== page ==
Photo courtesy of cinemablend.com

By Collin Ward, Staff Writer

Photo courtesy of cinemablend.com
Photo courtesy of cinemablend.com

 

Nominees for Hollywood’s highest honor, the Oscars, were announced this past week.

“The Grand Budapest Hotel” and “Birdman” are the leaders of the pack, each scoring nine Oscar nominations.

Both films are nominated for Best Picture.

Joining “Grand Budapest” and “Birdman” in the Best Picture category are “American Sniper,” “The Theory of Everything,” “Whiplash,” “Selma,” “Boyhood,” and “The Imitation Game.”

“Imitation Game” scored eight nominations in total, including two for its stars Benedict Cumberbatch and Keira Knightly for Best Actor and Best Supporting Actress, retrospectively.

The Best Actor category has been a hotly contested race all award season. In addition to Cumberbatch, Michael Keaton, Eddie Redmayne, Steve Carell, and Bradley Cooper beat out the likes of Selma’s David Oyelowo and Jake Gyllenhaal for the prized five slots.

Best Supporting Actor fell exactly how it has been all season with Mark Ruffalo, Edward Norton, Robert DuVall, and Ethan Hawke all scoring nominations and competing with odds on favorite J.K. Simmons.

Over on the actress side, the lead category boast some of the best working actress in Hollywood, Reese Witherspoon, Rosamund Pike, Felicity Jones, Marion Cotillard, and the seemingly unstoppable Julianne Moore for her work in “Still Alice”.

Emma Stone, Meryl Streep, Laura Dern, Keira Knightly, and “Boyhood’s” Patricia Arquette are all nominated for Best Supporting Actress.

“Boyhood” is nominated for six awards and seems to be the favorite to win the Best Picture Oscar as it won at The Golden Globes and The Critic’s Choice Awards this month.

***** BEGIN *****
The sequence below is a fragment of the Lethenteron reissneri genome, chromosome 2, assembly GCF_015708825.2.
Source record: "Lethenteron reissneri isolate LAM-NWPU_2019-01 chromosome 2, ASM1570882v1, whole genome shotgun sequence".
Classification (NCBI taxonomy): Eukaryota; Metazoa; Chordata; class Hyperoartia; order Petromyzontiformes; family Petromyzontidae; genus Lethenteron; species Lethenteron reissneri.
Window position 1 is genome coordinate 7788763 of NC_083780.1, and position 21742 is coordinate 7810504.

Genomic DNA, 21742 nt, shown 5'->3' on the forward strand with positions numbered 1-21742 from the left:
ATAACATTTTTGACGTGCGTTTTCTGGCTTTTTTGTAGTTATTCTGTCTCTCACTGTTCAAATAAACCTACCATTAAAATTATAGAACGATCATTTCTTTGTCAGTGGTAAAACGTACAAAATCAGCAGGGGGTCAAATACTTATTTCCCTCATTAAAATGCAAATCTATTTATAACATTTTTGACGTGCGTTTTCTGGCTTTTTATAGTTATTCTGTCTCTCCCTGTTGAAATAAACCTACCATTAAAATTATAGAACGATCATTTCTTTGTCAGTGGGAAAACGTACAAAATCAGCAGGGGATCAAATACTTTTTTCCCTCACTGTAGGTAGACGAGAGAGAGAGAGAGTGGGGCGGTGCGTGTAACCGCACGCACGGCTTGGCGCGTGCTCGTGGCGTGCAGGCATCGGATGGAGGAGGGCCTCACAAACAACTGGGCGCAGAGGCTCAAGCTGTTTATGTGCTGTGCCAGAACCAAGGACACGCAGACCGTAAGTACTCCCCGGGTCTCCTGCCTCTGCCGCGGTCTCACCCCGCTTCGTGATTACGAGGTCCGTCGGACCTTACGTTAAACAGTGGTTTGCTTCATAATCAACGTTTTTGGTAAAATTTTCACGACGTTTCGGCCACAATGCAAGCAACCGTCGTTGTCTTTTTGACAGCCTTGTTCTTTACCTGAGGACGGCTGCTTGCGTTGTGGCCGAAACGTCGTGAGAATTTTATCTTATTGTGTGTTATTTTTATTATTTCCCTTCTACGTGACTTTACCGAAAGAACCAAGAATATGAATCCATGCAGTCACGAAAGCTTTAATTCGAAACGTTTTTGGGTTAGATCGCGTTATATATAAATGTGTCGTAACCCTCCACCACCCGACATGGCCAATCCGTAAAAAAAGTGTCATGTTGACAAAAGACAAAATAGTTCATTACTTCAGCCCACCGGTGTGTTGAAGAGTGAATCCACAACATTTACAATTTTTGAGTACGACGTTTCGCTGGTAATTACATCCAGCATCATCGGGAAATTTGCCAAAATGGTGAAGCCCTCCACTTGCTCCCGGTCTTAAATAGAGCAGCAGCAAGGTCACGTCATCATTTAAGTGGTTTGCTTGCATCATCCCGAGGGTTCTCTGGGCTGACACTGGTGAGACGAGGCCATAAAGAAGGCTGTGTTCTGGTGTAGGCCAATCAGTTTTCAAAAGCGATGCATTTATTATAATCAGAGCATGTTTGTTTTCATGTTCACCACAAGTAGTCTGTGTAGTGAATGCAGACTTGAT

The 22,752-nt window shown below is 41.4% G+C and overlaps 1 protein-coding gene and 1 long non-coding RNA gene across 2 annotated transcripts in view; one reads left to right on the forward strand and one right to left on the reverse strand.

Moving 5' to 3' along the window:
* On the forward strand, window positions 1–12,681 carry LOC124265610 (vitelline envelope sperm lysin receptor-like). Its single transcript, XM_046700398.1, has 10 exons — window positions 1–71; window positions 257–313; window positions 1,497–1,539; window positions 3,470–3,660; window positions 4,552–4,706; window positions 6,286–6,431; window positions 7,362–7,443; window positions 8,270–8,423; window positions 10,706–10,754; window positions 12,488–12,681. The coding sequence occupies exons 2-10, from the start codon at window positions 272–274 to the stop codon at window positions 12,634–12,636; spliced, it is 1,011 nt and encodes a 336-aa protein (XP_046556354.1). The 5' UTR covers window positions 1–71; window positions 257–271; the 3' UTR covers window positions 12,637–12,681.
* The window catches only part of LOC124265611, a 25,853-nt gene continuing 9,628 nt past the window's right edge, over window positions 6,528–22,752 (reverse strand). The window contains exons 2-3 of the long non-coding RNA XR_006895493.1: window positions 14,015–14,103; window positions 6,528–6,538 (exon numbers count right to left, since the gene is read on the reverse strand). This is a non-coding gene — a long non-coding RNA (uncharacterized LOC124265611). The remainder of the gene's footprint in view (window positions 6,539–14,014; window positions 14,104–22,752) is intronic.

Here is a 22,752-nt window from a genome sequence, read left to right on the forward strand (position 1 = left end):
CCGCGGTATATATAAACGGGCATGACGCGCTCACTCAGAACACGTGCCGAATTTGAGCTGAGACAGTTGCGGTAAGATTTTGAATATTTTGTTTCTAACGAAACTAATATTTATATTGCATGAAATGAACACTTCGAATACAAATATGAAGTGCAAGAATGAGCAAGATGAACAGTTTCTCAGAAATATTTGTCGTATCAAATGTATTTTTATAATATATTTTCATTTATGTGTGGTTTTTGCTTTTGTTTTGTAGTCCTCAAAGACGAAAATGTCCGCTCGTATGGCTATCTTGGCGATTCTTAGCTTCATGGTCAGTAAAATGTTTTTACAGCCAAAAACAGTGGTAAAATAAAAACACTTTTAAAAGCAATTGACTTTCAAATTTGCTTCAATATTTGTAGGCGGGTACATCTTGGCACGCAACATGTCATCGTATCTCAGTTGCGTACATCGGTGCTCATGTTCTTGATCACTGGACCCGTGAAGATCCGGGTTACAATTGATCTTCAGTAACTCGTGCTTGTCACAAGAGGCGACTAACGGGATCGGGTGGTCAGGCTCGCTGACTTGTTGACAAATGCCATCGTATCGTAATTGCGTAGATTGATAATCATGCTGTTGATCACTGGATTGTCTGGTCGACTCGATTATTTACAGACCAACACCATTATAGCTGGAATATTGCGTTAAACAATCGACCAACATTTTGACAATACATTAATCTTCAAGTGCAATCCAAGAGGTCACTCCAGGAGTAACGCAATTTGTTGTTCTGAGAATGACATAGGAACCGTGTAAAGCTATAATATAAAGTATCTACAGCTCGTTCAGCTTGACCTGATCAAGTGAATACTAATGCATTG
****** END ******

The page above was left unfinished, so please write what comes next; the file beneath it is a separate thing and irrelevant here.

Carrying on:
The big surprise on nomination day was Clint Eastwood’s “American Sniper.” Nominated for six awards, Eastwood’s war blockbuster was previously shut out of The Golden Globes, Screen Actors Guild, and The Critic’s Choice Awards, not scoring a single nomination in any major category, but with clear support by the academy and its unprecedented box office haul, it could be a serious contender.

It wouldn’t be The Oscars without a few snubs, and they did not disappoint this year.

The most glaring of snubs is the lack of nominations for “Selma.”

Yes, it did score a Best Picture nomination but the film’s only other nomination comes in the Best Original Song category.

David Oyelowo, who was nominated for a Golden Globe, Critics Choice, and British Academy Award for his portrayal of Martin Luther King Jr. failed to receive the Oscar nomination.

Selma’s director, Ava DuVernay, could have been the first black female director to ever be nominated in the Best Director category but was shut out in favor of Morten Tyldum, Bennett Miller, Wes Anderson, Alejandro Gonzalez Inarritu, and Richard Linklater.

The exclusion of DuVernay and Oyelowo prompted the #OscarsSoWhite hash-tag to trend on twitter.

This is the first time since 1998 that all 20 of the acting nominees are white.

A few years ago, the Academy expanded its Best Picture category to allow up to 10 nominees. Their thought was that this would allow for blockbusters and fan favorites, such as “Interstellar” to get nominated. Christopher Nolan’s space flick was still snubbed even with the extra slots, which makes you wonder: Why is there even an expanded field?

David Fincher’s box office hit “Gone Girl” was virtually shut out, only scoring one well deserved nomination for its leading lady Rosamund Pike. The film, based on Gillian Flynn’s bestselling novel of the same name, was praised by its fans for its adaptation to screen; yet Flynn herself, who wrote the screenplay, was unable to score a nomination in the Best Adapted Screenplay category.

The other glaring omission is “The LEGO Movie” failing to earn a nomination for Best Animated Feature. Not only was it beloved by critics but also was the fourth-highest grossing film of 2014.

The 87th Annual Academy Awards will be held on Sunday, Feb. 22 and will be broadcast live on ABC at 7:30pm (est.).

To see a full list of nominees go to Oscar.go.com